Keeping California a powerhouse of almond production
A favorite healthy snack, almonds are a staple on grocery store shelves worldwide. More than 80% of these almonds are grown in California. As permanent crops, almond trees have unique needs and challenges for farmers.
Sat Darshan Khalsa, a member of the Soil Science Society of America, studies how almond trees use the key nutrient nitrogen. He recently presented his research at the virtual 2020 ASA-CSSA-SSSA Annual Meeting.
How does farming almonds, considered a deciduous permanent crop, differ from a traditional crop?
"These crops are an intersection between agricultural and forest ecosystems," Khalsa explains. "Similar to annual cropping systems, deciduous permanent crops like almonds are intensively farmed. They receive high inputs of fertilizer and water with high nutrient outputs."
At the same time, crops like almonds are managed under no-till conditions where soil is minimally disturbed. Tilling or digging of any kind would disturb the trees' roots. In addition, almond trees shed leaves, grow woody tissue, and undergo other processes similar to trees in a real forest. These all have effects on carbon, nitrogen, and other nutrient cycles.
These characteristics can often mean that nutrients flow off of the field. They can get into areas like groundwater aquifers, where they can impact drinking water supplies for rural communities. Khalsa's work has tried to minimize this issue.
"Nitrogen is the primary nutrient tied to productivity," he says. "At the same time, it's an important pollutant that impacts air and water quality. Through our work, we can show that many almond growers in California are in a good position to continue to be highly productive. At the same time, they can protect, or even improve, environmental quality."
Khalsa and his colleagues specifically studied a concept called nitrogen use efficiency. It helps farmers balance putting enough nitrogen on a field with protecting environmental quality. In their research, they show it is possible to have a high level of nitrogen use efficiency by using various conservation practices.
One of the conservation techniques is called nutrient budgeting. It's a technique where inputs and outputs from a field are precisely measured to try to make them as balanced as possible. They also monitor the nutrients in leaves and soil.
Another technique is called fertigation, where fertilizer is applied through the irrigation system in a very targeted way. This allows it to be precisely measured and timed to meet the plants' needs. The work of Khalsa's team can also be applied to other specialty crops around the world to help farmers have a higher income while producing nutritious food.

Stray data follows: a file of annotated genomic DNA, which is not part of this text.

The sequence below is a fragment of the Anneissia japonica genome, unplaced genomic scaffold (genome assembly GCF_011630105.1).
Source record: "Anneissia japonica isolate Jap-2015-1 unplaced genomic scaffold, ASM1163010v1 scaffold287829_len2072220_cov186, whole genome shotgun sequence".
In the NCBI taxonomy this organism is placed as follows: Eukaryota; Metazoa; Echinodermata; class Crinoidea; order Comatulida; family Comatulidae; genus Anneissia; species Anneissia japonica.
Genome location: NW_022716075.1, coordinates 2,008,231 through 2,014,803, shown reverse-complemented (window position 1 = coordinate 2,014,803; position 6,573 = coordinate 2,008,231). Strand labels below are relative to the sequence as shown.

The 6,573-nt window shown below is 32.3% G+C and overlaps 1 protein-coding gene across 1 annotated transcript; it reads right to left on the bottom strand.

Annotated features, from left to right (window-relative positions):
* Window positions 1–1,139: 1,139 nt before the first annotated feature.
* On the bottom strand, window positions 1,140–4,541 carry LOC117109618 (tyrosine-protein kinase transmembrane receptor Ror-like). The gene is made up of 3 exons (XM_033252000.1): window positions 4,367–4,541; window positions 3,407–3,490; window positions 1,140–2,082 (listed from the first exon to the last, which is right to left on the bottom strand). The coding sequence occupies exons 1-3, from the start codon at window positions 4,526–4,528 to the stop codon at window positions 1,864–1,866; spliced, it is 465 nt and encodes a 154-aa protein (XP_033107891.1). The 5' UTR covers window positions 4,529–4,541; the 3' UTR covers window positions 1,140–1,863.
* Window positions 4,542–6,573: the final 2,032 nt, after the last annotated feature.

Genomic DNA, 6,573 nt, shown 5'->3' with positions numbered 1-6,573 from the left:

"Matching supply and demand is the foundation of the 4R framework with the goal of improving the efficiency of nutrient management," Khalsa says. "The 4R framework is: the right fertilizer source at the right rate, at the right time, in the right place. That's what will help us be more efficient."
Challenges remain in understanding how crops like almonds cycle nitrogen year to year and how farmers apply nitrogen fertilizer. Khalsa also says his research highlights the importance of integrating their research with information networks, including Certified Crop Advisers and Cooperative Extension.
Efforts to address these agricultural issues must focus on the desires and needs of the farmers, growers, and industry organizations. That kind of work helps promote adoption and create new research opportunities such as assessing soil health practices in orchards.
Khalsa encourages researchers to maintain curiosity throughout each step of the food value chain. This allows them to better understand how their research interests align with other scientists, policy makers, and individuals like consumers within food and farming industries.
"After decades of working with plants, soil, and water, I personally think that through understanding people, we will be able to solve the biggest problems," he says. "Agriculture plays an essential role in communities worldwide. I find no better way to connect with anyone, anywhere than through the food we share."
Provided by American Society of Agronomy